Most of these were either specific student requests from my end-of-year survey about the offerings of my class library or Spanish versions of popular books that I know my students like in English. I hope the students attempt some of the harder ones – I think that The Fault in Our Stars will be popular. I also got a handful of new novels from TPRS Publishing as well as expanding my collection of ones that were popular last year (Problemas en Paraíso and Rebeldes de Tejas, if you were wondering.) However, it seems that with every novel I buy, two more are released! But that’s a good problem to have, I think.

Other random stuff

In the past, I have usually placed my tables in groups of 4 to facilitate easier pair work and conversation. This year, I decided to put the tables into a horseshoe shape. #1, it will be easier for everyone to see the whiteboard/projector screen comfortably. #2, students can still easily work in pairs or small groups. #3, nobody will complain about so-and-so kicking them from across the way cause their legs are too long. #4, I think a horseshoe shape works better for discussion and storytelling. #5, I can easily get to every student without having to navigate the narrow in-between-groups spaces. My projector is still currently on a cart but hopefully it will be in the ceiling by the end of the month, which will make things even easier for me.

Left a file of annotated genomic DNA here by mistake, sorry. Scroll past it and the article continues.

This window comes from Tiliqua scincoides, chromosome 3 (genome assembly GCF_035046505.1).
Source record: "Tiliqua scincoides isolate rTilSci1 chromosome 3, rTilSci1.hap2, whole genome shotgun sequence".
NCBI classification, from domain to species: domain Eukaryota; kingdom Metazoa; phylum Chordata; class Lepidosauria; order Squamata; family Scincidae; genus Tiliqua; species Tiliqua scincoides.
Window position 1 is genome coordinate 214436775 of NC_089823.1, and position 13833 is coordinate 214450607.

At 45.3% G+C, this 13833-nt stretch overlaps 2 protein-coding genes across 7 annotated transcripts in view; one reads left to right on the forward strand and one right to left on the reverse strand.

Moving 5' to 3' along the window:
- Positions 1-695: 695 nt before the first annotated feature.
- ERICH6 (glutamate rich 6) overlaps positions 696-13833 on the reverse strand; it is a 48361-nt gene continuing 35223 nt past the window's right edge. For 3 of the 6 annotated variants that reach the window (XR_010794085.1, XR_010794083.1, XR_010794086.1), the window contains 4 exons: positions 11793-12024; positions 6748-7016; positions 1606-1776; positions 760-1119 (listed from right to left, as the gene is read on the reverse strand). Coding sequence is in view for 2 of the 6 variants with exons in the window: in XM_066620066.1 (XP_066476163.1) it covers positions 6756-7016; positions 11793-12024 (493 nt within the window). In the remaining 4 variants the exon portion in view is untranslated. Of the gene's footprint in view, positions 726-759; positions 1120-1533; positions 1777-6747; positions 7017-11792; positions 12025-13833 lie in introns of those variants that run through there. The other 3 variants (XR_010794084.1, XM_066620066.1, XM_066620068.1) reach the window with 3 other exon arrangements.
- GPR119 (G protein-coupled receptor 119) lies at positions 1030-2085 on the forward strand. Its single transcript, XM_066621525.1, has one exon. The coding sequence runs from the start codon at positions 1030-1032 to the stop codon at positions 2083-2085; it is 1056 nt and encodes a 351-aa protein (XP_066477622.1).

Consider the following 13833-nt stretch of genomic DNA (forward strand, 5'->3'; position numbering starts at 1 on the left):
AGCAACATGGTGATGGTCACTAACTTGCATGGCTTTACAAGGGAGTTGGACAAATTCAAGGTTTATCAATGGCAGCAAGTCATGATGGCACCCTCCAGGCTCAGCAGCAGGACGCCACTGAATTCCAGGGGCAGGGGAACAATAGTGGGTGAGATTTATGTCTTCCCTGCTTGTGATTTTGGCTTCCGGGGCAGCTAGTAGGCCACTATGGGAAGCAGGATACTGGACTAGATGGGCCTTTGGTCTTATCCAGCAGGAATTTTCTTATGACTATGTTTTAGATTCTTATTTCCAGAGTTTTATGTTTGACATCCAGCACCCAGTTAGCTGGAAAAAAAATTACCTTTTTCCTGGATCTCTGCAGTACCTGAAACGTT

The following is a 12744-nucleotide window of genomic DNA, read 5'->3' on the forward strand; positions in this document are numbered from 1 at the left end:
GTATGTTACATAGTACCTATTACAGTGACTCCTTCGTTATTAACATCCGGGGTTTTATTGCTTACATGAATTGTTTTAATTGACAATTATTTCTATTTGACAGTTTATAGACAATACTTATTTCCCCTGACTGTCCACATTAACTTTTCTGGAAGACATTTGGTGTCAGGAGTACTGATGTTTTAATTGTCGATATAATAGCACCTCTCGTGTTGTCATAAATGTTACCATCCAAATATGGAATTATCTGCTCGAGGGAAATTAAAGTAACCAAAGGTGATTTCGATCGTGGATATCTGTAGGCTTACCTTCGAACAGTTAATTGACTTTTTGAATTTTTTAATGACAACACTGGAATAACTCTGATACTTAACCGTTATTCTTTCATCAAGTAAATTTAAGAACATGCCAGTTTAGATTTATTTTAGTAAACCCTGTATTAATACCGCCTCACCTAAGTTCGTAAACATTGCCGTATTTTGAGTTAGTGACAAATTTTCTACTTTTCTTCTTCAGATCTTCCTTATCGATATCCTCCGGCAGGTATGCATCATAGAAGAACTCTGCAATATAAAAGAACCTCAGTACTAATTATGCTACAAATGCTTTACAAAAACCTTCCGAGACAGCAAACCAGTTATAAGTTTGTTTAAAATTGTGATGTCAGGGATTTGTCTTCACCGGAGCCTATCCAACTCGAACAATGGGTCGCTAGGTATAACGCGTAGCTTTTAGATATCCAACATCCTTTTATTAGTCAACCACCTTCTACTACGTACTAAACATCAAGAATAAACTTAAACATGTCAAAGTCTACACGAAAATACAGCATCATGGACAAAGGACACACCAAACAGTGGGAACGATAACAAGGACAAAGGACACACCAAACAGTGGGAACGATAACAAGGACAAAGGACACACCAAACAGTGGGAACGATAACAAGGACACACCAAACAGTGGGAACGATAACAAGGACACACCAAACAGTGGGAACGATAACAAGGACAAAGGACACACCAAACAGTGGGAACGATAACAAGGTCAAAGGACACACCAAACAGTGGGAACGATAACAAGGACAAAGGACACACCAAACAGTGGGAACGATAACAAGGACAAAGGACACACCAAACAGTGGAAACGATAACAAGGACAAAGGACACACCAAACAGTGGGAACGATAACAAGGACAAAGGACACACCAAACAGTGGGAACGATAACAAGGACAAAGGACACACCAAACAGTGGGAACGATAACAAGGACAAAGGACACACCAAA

The other big additions this year are more curriculum based. I decided as of yesterday to add the show Gran Hotel to my Spanish 3 and AP classes on Fridays. We run a shortened schedule anyway, and it’s a nice way to end the week. I am probably going to use the guides provided by Mike Peto and Kara Jacobs to help me out.

Reading and blogging are staying around for Spanish 3 and AP. I am seriously considering expanding FVR to my Spanish 2s, though in a more limited way. (We already read 2 novels in the year.) For reading, however, I am adding Martina Bex’s Mundo en tus manos news stories to my Monday plans. Between a short reading or two and weekend chat, my Mondays are set! (Mundo en tus manos is also a fantastic addition to any FVR library. Last year’s students felt they were an easy, comfortable read at level 3.)

First days